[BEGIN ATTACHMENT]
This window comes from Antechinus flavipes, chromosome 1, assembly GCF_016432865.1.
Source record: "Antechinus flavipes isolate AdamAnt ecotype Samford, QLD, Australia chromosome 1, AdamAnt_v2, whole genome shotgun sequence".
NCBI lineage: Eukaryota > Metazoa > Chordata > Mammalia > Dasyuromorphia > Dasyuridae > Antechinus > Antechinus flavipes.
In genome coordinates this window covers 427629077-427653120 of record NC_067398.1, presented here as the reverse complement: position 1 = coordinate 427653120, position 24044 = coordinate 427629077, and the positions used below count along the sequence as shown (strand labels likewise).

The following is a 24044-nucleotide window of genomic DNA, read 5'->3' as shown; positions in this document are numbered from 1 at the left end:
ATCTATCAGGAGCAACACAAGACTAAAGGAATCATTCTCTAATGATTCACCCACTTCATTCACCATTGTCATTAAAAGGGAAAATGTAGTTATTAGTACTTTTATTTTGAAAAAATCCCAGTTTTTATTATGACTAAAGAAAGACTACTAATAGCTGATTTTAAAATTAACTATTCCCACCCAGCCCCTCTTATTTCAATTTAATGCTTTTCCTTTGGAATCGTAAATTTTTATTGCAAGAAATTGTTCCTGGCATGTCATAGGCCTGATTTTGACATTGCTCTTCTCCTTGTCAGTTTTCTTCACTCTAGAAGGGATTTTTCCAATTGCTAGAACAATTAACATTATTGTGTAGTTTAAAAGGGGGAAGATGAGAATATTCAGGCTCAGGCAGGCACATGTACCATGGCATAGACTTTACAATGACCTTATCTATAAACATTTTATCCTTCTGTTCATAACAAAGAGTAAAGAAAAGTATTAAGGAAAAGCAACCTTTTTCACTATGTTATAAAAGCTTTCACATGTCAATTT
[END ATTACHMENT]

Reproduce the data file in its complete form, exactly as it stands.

This window comes from Antechinus flavipes, chromosome 1, assembly GCF_016432865.1.
Source record: "Antechinus flavipes isolate AdamAnt ecotype Samford, QLD, Australia chromosome 1, AdamAnt_v2, whole genome shotgun sequence".
NCBI lineage: Eukaryota > Metazoa > Chordata > Mammalia > Dasyuromorphia > Dasyuridae > Antechinus > Antechinus flavipes.
In genome coordinates this window covers 427629077-427653120 of record NC_067398.1, presented here as the reverse complement: position 1 = coordinate 427653120, position 24044 = coordinate 427629077, and the positions used below count along the sequence as shown (strand labels likewise).

The following is a 24044-nucleotide window of genomic DNA, read 5'->3' as shown; positions in this document are numbered from 1 at the left end:
ATCTATCAGGAGCAACACAAGACTAAAGGAATCATTCTCTAATGATTCACCCACTTCATTCACCATTGTCATTAAAAGGGAAAATGTAGTTATTAGTACTTTTATTTTGAAAAAATCCCAGTTTTTATTATGACTAAAGAAAGACTACTAATAGCTGATTTTAAAATTAACTATTCCCACCCAGCCCCTCTTATTTCAATTTAATGCTTTTCCTTTGGAATCGTAAATTTTTATTGCAAGAAATTGTTCCTGGCATGTCATAGGCCTGATTTTGACATTGCTCTTCTCCTTGTCAGTTTTCTTCACTCTAGAAGGGATTTTTCCAATTGCTAGAACAATTAACATTATTGTGTAGTTTAAAAGGGGGAAGATGAGAATATTCAGGCTCAGGCAGGCACATGTACCATGGCATAGACTTTACAATGACCTTATCTATAAACATTTTATCCTTCTGTTCATAACAAAGAGTAAAGAAAAGTATTAAGGAAAAGCAACCTTTTTCACTATGTTATAAAAGCTTTCACATGTCAATTT